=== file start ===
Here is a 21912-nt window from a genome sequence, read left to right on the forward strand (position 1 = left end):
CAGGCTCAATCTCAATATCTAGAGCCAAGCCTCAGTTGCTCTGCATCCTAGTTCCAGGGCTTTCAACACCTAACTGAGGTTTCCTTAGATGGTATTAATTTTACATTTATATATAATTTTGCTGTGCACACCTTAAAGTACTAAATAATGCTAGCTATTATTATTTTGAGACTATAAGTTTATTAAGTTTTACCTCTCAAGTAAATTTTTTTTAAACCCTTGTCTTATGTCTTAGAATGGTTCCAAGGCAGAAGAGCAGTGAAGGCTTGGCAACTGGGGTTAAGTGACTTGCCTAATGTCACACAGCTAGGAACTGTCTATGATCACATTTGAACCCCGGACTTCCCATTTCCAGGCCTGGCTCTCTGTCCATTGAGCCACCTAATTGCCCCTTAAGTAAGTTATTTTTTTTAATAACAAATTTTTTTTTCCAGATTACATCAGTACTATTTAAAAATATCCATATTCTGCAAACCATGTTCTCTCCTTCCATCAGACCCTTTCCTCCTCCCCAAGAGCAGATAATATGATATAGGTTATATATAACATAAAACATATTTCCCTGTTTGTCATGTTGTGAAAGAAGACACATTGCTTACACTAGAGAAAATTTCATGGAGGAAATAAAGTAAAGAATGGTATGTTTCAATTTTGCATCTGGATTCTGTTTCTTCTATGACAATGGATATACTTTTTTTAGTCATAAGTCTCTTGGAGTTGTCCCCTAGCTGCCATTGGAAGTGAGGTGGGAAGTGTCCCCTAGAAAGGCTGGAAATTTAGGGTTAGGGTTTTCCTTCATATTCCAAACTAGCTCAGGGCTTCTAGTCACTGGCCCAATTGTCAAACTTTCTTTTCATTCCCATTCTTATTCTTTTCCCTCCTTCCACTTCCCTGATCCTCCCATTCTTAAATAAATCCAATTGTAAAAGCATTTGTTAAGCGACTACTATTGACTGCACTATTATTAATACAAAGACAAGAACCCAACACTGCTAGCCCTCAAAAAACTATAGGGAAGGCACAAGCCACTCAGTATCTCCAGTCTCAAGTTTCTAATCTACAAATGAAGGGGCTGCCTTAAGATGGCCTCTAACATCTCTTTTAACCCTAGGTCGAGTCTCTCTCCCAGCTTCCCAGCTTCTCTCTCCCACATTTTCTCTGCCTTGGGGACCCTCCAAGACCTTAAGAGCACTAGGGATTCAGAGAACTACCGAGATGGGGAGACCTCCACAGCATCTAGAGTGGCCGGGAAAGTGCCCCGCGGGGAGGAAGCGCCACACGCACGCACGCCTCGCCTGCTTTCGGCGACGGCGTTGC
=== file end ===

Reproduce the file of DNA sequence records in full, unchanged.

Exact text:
Here is a 21912-nt window from a genome sequence, read left to right on the forward strand (position 1 = left end):
CAGGCTCAATCTCAATATCTAGAGCCAAGCCTCAGTTGCTCTGCATCCTAGTTCCAGGGCTTTCAACACCTAACTGAGGTTTCCTTAGATGGTATTAATTTTACATTTATATATAATTTTGCTGTGCACACCTTAAAGTACTAAATAATGCTAGCTATTATTATTTTGAGACTATAAGTTTATTAAGTTTTACCTCTCAAGTAAATTTTTTTTAAACCCTTGTCTTATGTCTTAGAATGGTTCCAAGGCAGAAGAGCAGTGAAGGCTTGGCAACTGGGGTTAAGTGACTTGCCTAATGTCACACAGCTAGGAACTGTCTATGATCACATTTGAACCCCGGACTTCCCATTTCCAGGCCTGGCTCTCTGTCCATTGAGCCACCTAATTGCCCCTTAAGTAAGTTATTTTTTTTAATAACAAATTTTTTTTTCCAGATTACATCAGTACTATTTAAAAATATCCATATTCTGCAAACCATGTTCTCTCCTTCCATCAGACCCTTTCCTCCTCCCCAAGAGCAGATAATATGATATAGGTTATATATAACATAAAACATATTTCCCTGTTTGTCATGTTGTGAAAGAAGACACATTGCTTACACTAGAGAAAATTTCATGGAGGAAATAAAGTAAAGAATGGTATGTTTCAATTTTGCATCTGGATTCTGTTTCTTCTATGACAATGGATATACTTTTTTTAGTCATAAGTCTCTTGGAGTTGTCCCCTAGCTGCCATTGGAAGTGAGGTGGGAAGTGTCCCCTAGAAAGGCTGGAAATTTAGGGTTAGGGTTTTCCTTCATATTCCAAACTAGCTCAGGGCTTCTAGTCACTGGCCCAATTGTCAAACTTTCTTTTCATTCCCATTCTTATTCTTTTCCCTCCTTCCACTTCCCTGATCCTCCCATTCTTAAATAAATCCAATTGTAAAAGCATTTGTTAAGCGACTACTATTGACTGCACTATTATTAATACAAAGACAAGAACCCAACACTGCTAGCCCTCAAAAAACTATAGGGAAGGCACAAGCCACTCAGTATCTCCAGTCTCAAGTTTCTAATCTACAAATGAAGGGGCTGCCTTAAGATGGCCTCTAACATCTCTTTTAACCCTAGGTCGAGTCTCTCTCCCAGCTTCCCAGCTTCTCTCTCCCACATTTTCTCTGCCTTGGGGACCCTCCAAGACCTTAAGAGCACTAGGGATTCAGAGAACTACCGAGATGGGGAGACCTCCACAGCATCTAGAGTGGCCGGGAAAGTGCCCCGCGGGGAGGAAGCGCCACACGCACGCACGCCTCGCCTGCTTTCGGCGACGGCGTTGC